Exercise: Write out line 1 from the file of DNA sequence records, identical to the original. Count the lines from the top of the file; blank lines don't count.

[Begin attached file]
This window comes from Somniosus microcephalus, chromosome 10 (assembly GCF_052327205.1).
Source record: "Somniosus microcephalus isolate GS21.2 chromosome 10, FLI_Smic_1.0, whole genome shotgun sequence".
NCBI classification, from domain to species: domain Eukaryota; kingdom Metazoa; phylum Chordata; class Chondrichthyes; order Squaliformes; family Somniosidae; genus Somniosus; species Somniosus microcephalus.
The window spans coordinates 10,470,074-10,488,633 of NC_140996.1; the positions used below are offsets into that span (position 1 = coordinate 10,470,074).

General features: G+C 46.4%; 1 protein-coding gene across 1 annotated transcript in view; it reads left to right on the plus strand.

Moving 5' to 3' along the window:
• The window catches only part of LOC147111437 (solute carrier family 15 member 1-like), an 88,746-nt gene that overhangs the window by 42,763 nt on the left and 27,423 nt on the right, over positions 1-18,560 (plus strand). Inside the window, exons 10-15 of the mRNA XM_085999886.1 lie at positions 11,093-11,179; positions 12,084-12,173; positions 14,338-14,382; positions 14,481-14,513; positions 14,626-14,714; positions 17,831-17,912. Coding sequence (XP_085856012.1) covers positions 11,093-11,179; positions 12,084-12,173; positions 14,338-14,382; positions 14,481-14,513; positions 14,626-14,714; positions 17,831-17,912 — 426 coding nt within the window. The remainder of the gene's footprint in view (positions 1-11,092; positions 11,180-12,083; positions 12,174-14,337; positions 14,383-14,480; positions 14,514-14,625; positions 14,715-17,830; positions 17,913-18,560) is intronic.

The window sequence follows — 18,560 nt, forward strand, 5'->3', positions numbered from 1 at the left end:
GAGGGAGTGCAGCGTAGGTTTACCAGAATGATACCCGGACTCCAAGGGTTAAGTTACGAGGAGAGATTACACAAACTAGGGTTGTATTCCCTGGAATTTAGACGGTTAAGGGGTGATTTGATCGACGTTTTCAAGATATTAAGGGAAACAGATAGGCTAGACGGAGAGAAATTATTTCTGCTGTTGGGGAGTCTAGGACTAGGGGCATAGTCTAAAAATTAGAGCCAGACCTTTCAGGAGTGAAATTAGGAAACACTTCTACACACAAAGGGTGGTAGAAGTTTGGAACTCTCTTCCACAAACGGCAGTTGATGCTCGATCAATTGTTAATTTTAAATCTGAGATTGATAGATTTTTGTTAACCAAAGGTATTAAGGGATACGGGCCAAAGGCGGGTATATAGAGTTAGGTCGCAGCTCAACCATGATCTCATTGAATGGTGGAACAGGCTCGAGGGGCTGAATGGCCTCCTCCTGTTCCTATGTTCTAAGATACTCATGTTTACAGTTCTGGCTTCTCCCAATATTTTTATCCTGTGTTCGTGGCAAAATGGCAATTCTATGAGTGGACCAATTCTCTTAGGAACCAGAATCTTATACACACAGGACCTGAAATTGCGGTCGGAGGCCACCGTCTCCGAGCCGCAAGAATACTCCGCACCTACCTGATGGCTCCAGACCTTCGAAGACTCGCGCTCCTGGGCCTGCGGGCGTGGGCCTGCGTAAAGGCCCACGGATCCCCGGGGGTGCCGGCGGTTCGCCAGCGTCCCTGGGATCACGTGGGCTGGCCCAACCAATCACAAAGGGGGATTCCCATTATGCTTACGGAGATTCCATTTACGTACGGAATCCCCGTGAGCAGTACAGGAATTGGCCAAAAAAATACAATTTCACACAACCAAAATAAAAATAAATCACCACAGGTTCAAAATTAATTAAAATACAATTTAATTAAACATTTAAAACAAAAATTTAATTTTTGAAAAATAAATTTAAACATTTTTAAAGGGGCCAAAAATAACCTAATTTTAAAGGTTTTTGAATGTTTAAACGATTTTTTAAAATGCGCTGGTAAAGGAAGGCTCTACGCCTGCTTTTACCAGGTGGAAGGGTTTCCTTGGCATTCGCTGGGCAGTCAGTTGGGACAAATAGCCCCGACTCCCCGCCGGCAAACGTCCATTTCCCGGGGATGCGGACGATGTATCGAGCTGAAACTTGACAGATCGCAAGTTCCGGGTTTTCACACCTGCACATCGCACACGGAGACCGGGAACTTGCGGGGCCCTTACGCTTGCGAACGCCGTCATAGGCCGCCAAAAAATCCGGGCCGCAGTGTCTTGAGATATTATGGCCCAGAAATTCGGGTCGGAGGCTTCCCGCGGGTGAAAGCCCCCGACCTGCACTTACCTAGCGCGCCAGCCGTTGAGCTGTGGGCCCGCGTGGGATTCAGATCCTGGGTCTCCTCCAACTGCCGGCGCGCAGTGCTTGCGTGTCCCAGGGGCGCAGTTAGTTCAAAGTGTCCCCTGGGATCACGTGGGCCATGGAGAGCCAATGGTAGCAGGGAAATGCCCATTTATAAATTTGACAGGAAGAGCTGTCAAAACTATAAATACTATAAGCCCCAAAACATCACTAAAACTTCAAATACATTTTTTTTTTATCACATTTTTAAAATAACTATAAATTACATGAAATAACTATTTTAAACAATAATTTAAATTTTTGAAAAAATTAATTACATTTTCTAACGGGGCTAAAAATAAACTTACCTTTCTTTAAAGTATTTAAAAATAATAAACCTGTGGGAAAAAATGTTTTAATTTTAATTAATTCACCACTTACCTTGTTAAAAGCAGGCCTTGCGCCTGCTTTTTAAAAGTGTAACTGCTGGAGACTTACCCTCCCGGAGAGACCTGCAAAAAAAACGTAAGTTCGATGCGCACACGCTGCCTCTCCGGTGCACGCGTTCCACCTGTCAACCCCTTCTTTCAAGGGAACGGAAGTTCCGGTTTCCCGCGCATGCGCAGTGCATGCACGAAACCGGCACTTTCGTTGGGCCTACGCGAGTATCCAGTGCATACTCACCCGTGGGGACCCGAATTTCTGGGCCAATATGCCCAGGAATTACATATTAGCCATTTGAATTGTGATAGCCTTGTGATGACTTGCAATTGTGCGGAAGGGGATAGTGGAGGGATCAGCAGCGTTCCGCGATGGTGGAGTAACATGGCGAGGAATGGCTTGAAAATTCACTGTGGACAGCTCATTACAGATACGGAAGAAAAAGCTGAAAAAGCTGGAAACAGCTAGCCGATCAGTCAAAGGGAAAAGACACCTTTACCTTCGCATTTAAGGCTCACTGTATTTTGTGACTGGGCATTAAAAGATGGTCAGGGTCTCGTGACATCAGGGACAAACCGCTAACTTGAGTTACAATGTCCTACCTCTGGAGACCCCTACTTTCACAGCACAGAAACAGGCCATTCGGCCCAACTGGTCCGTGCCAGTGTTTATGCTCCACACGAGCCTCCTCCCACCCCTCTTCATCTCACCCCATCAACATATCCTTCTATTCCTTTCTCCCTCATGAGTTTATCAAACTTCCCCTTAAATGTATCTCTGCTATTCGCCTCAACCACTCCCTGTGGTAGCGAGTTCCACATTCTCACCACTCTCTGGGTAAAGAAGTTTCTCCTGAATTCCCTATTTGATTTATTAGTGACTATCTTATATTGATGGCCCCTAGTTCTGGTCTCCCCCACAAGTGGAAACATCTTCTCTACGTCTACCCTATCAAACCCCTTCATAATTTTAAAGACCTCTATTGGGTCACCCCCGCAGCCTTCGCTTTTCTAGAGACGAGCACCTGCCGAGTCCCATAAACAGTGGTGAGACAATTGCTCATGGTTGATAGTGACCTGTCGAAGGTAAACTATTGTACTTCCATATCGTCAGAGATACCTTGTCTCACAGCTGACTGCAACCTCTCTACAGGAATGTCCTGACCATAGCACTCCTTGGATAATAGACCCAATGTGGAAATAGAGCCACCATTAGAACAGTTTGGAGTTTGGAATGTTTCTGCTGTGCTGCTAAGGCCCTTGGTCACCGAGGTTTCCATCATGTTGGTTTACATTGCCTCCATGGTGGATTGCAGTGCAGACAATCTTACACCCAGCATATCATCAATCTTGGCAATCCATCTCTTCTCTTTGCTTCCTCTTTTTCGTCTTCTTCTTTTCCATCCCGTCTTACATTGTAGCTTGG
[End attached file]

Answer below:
This window comes from Somniosus microcephalus, chromosome 10 (assembly GCF_052327205.1).